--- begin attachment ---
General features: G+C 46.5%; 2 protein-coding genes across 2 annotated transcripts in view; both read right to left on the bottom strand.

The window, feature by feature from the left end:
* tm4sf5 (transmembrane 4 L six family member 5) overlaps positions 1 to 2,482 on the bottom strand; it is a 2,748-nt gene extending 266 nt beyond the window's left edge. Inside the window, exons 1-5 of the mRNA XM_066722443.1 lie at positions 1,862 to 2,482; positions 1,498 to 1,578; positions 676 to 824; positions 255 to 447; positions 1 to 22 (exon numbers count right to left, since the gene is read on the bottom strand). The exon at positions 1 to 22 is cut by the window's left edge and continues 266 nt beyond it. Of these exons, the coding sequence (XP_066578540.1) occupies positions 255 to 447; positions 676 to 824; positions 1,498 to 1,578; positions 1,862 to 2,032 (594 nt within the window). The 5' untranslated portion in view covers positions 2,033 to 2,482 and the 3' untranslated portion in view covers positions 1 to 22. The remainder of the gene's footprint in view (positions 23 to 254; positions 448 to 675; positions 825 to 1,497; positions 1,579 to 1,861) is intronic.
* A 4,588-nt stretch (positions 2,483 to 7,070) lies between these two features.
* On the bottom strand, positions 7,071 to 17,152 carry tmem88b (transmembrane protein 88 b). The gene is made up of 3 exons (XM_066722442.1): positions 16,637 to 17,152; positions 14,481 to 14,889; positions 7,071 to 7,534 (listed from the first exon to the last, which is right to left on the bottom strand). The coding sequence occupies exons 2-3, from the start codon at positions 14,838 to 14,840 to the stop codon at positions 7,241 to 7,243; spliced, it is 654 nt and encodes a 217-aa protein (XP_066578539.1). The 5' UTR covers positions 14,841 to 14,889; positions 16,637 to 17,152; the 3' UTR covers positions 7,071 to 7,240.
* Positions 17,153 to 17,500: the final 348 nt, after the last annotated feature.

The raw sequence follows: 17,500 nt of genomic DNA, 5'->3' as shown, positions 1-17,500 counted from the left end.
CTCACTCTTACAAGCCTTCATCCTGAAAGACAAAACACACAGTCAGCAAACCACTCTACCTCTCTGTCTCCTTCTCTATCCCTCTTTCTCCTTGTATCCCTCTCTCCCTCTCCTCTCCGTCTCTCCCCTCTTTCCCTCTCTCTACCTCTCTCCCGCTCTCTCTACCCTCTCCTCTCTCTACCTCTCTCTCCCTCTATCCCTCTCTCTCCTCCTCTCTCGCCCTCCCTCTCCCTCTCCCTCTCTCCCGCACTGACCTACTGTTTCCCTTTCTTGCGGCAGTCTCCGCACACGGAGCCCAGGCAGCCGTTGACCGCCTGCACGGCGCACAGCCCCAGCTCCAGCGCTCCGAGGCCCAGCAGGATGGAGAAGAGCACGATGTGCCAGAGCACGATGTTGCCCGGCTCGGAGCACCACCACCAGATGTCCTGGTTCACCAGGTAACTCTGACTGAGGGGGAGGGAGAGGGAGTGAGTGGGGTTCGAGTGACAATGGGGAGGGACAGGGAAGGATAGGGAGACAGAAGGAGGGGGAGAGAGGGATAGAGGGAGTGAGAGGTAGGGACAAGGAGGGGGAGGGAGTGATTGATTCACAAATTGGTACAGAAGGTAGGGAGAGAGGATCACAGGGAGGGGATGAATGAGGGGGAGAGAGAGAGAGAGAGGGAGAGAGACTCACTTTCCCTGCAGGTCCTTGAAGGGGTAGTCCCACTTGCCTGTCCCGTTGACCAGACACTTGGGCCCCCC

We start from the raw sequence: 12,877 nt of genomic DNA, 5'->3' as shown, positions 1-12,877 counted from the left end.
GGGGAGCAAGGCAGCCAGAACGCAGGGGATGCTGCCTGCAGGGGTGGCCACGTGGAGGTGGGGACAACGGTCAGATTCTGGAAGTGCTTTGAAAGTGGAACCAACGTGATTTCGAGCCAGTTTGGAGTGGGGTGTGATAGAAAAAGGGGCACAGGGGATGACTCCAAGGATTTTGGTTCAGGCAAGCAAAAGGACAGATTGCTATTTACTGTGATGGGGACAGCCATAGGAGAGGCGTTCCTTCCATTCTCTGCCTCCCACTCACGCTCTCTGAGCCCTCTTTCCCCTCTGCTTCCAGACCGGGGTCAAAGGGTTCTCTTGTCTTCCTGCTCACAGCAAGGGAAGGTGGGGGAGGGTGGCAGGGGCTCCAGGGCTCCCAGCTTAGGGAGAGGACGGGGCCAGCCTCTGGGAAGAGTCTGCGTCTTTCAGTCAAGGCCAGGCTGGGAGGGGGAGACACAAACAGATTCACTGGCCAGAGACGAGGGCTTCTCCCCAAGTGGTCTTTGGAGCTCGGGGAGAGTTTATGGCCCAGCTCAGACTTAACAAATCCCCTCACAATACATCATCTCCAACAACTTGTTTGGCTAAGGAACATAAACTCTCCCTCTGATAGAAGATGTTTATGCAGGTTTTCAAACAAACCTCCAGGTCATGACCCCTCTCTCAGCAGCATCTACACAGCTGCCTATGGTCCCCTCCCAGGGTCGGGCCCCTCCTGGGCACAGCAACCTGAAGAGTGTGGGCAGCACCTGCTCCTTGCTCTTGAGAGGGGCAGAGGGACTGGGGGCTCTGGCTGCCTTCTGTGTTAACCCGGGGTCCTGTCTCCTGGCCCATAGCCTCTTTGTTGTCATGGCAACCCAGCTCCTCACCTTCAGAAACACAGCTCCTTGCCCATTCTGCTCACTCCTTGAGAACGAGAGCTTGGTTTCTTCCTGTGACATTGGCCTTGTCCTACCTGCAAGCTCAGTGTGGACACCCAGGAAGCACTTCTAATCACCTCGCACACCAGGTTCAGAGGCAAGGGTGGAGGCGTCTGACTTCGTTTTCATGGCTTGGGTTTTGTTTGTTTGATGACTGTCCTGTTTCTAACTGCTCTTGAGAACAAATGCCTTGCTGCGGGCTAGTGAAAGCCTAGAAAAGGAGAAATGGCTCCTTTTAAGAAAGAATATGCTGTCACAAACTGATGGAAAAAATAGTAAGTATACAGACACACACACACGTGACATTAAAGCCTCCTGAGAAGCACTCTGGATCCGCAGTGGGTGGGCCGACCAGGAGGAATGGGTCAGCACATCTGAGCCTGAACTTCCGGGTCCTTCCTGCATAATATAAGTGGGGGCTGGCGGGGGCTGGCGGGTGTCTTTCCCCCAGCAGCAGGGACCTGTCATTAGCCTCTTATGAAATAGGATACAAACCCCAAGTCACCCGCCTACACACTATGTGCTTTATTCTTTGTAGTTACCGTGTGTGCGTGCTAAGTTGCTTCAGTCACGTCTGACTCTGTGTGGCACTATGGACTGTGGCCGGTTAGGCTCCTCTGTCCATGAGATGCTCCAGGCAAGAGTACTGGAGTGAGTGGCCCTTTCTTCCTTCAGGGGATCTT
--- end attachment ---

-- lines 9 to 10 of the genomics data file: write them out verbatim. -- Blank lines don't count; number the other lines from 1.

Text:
We start from the raw sequence: 12,877 nt of genomic DNA, 5'->3' as shown, positions 1-12,877 counted from the left end.
GGGGAGCAAGGCAGCCAGAACGCAGGGGATGCTGCCTGCAGGGGTGGCCACGTGGAGGTGGGGACAACGGTCAGATTCTGGAAGTGCTTTGAAAGTGGAACCAACGTGATTTCGAGCCAGTTTGGAGTGGGGTGTGATAGAAAAAGGGGCACAGGGGATGACTCCAAGGATTTTGGTTCAGGCAAGCAAAAGGACAGATTGCTATTTACTGTGATGGGGACAGCCATAGGAGAGGCGTTCCTTCCATTCTCTGCCTCCCACTCACGCTCTCTGAGCCCTCTTTCCCCTCTGCTTCCAGACCGGGGTCAAAGGGTTCTCTTGTCTTCCTGCTCACAGCAAGGGAAGGTGGGGGAGGGTGGCAGGGGCTCCAGGGCTCCCAGCTTAGGGAGAGGACGGGGCCAGCCTCTGGGAAGAGTCTGCGTCTTTCAGTCAAGGCCAGGCTGGGAGGGGGAGACACAAACAGATTCACTGGCCAGAGACGAGGGCTTCTCCCCAAGTGGTCTTTGGAGCTCGGGGAGAGTTTATGGCCCAGCTCAGACTTAACAAATCCCCTCACAATACATCATCTCCAACAACTTGTTTGGCTAAGGAACATAAACTCTCCCTCTGATAGAAGATGTTTATGCAGGTTTTCAAACAAACCTCCAGGTCATGACCCCTCTCTCAGCAGCATCTACACAGCTGCCTATGGTCCCCTCCCAGGGTCGGGCCCCTCCTGGGCACAGCAACCTGAAGAGTGTGGGCAGCACCTGCTCCTTGCTCTTGAGAGGGGCAGAGGGACTGGGGGCTCTGGCTGCCTTCTGTGTTAACCCGGGGTCCTGTCTCCTGGCCCATAGCCTCTTTGTTGTCATGGCAACCCAGCTCCTCACCTTCAGAAACACAGCTCCTTGCCCATTCTGCTCACTCCTTGAGAACGAGAGCTTGGTTTCTTCCTGTGACATTGGCCTTGTCCTACCTGCAAGCTCAGTGTGGACACCCAGGAAGCACTTCTAATCACCTCGCACACCAGGTTCAGAGGCAAGGGTGGAGGCGTCTGACTTCGTTTTCATGGCTTGGGTTTTGTTTGTTTGATGACTGTCCTGTTTCTAACTGCTCTTGAGAACAAATGCCTTGCTGCGGGCTAGTGAAAGCCTAGAAAAGGAGAAATGGCTCCTTTTAAGAAAGAATATGCTGTCACAAACTGATGGAAAAAATAGTAAGTATACAGACACACACACACGTGACATTAAAGCCTCCTGAGAAGCACTCTGGATCCGCAGTGGGTGGGCCGACCAGGAGGAATGGGTCAGCACATCTGAGCCTGAACTTCCGGGTCCTTCCTGCATAATATAAGTGGGGGCTGGCGGGGGCTGGCGGGTGTCTTTCCCCCAGCAGCAGGGACCTGTCATTAGCCTCTTATGAAATAGGATACAAACCCCAAGTCACCCGCCTACACACTATGTGCTTTATTCTTTGTAGTTACCGTGTGTGCGTGCTAAGTTGCTTCAGTCACGTCTGACTCTGTGTGGCACTATGGACTGTGGCCGGTTAGGCTCCTCTGTCCATGAGATGCTCCAGGCAAGAGTACTGGAGTGAGTGGCCCTTTCTTCCTTCAGGGGATCTT